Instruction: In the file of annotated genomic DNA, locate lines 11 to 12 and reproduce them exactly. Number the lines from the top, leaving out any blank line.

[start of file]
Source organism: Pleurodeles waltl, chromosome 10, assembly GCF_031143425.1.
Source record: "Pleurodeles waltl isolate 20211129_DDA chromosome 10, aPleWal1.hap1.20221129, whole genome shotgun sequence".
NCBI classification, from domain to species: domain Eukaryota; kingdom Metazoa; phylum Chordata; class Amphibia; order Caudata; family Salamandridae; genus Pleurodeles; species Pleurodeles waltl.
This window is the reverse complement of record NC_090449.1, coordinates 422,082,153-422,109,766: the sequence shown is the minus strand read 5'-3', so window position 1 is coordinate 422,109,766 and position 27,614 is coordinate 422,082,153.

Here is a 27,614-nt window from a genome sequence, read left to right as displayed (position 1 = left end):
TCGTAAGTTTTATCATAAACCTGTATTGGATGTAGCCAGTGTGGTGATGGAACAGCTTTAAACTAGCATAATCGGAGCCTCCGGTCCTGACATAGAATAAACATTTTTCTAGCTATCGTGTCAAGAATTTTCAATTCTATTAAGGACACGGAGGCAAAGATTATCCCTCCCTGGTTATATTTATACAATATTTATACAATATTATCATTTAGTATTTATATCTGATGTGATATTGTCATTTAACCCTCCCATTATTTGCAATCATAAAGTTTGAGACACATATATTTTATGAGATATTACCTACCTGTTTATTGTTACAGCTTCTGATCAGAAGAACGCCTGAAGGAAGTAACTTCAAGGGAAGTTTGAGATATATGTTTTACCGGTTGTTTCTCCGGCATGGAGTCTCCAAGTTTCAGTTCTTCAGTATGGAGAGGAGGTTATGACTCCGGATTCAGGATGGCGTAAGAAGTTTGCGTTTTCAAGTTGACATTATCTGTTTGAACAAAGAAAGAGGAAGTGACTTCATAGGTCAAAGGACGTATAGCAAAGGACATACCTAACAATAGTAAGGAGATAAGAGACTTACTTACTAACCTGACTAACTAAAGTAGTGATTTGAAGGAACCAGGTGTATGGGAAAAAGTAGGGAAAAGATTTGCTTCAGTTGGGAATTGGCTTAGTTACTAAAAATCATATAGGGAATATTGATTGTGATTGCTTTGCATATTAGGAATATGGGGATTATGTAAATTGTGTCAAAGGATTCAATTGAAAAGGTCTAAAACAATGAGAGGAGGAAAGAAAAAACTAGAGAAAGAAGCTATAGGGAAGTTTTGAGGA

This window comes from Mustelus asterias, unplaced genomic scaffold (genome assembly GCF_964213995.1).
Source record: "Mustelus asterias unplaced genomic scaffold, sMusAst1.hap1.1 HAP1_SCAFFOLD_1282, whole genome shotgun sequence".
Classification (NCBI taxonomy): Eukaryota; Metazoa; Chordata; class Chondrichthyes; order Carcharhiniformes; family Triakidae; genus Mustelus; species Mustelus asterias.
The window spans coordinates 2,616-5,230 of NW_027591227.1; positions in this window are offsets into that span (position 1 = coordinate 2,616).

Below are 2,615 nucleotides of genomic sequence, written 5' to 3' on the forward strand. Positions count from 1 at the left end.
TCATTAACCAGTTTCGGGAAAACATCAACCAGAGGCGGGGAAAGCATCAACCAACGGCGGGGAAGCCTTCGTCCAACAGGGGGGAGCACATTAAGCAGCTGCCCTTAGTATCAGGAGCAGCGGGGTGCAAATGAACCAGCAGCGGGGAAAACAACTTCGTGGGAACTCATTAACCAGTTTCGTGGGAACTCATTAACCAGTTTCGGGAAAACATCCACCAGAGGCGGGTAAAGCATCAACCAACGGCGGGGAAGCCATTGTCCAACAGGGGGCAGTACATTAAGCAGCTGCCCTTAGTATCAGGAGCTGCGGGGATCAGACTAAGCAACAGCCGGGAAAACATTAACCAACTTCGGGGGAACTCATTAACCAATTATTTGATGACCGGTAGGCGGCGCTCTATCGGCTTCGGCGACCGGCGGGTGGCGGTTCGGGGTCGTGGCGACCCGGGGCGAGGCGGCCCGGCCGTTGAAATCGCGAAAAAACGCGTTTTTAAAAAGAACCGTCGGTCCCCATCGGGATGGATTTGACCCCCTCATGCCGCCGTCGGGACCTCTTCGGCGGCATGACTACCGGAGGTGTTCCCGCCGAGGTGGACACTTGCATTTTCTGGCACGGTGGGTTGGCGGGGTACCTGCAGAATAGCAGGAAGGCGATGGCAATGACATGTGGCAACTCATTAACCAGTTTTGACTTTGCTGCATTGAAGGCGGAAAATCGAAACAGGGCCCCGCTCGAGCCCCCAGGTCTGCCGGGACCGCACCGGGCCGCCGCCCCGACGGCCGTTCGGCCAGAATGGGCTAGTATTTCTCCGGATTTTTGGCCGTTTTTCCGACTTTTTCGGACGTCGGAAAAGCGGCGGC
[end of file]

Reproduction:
Below are 2,615 nucleotides of genomic sequence, written 5' to 3' on the forward strand. Positions count from 1 at the left end.
TCATTAACCAGTTTCGGGAAAACATCAACCAGAGGCGGGGAAAGCATCAACCAACGGCGGGGAAGCCTTCGTCCAACAGGGGGGAGCACATTAAGCAGCTGCCCTTAGTATCAGGAGCAGCGGGGTGCAAATGAACCAGCAGCGGGGAAAACAACTTCGTGGGAACTCATTAACCAGTTTCGTGGGAACTCATTAACCAGTTTCGGGAAAACATCCACCAGAGGCGGGTAAAGCATCAACCAACGGCGGGGAAGCCATTGTCCAACAGGGGGCAGTACATTAAGCAGCTGCCCTTAGTATCAGGAGCTGCGGGGATCAGACTAAGCAACAGCCGGGAAAACATTAACCAACTTCGGGGGAACTCATTAACCAATTATTTGATGACCGGTAGGCGGCGCTCTATCGGCTTCGGCGACCGGCGGGTGGCGGTTCGGGGTCGTGGCGACCCGGGGCGAGGCGGCCCGGCCGTTGAAATCGCGAAAAAACGCGTTTTTAAAAAGAACCGTCGGTCCCCATCGGGATGGATTTGACCCCCTCATGCCGCCGTCGGGACCTCTTCGGCGGCATGACTACCGGAGGTGTTCCCGCCGAGGTGGACACTTGCATTTTCTGGCACGGTGGGTTGGCGGGGTACCTGCAGAATAGCAGGAAGGCGATGGCAATGACATGTGGCAACTCATTAACCAGTTTTGACTTTGCTGCATTGAAGGCGGAAAATCGAAACAGGGCCCCGCTCGAGCCCCCAGGTCTGCCGGGACCGCACCGGGCCGCCGCCCCGACGGCCGTTCGGCCAGAATGGGCTAGTATTTCTCCGGATTTTTGGCCGTTTTTCCGACTTTTTCGGACGTCGGAAAAGCGGCGGC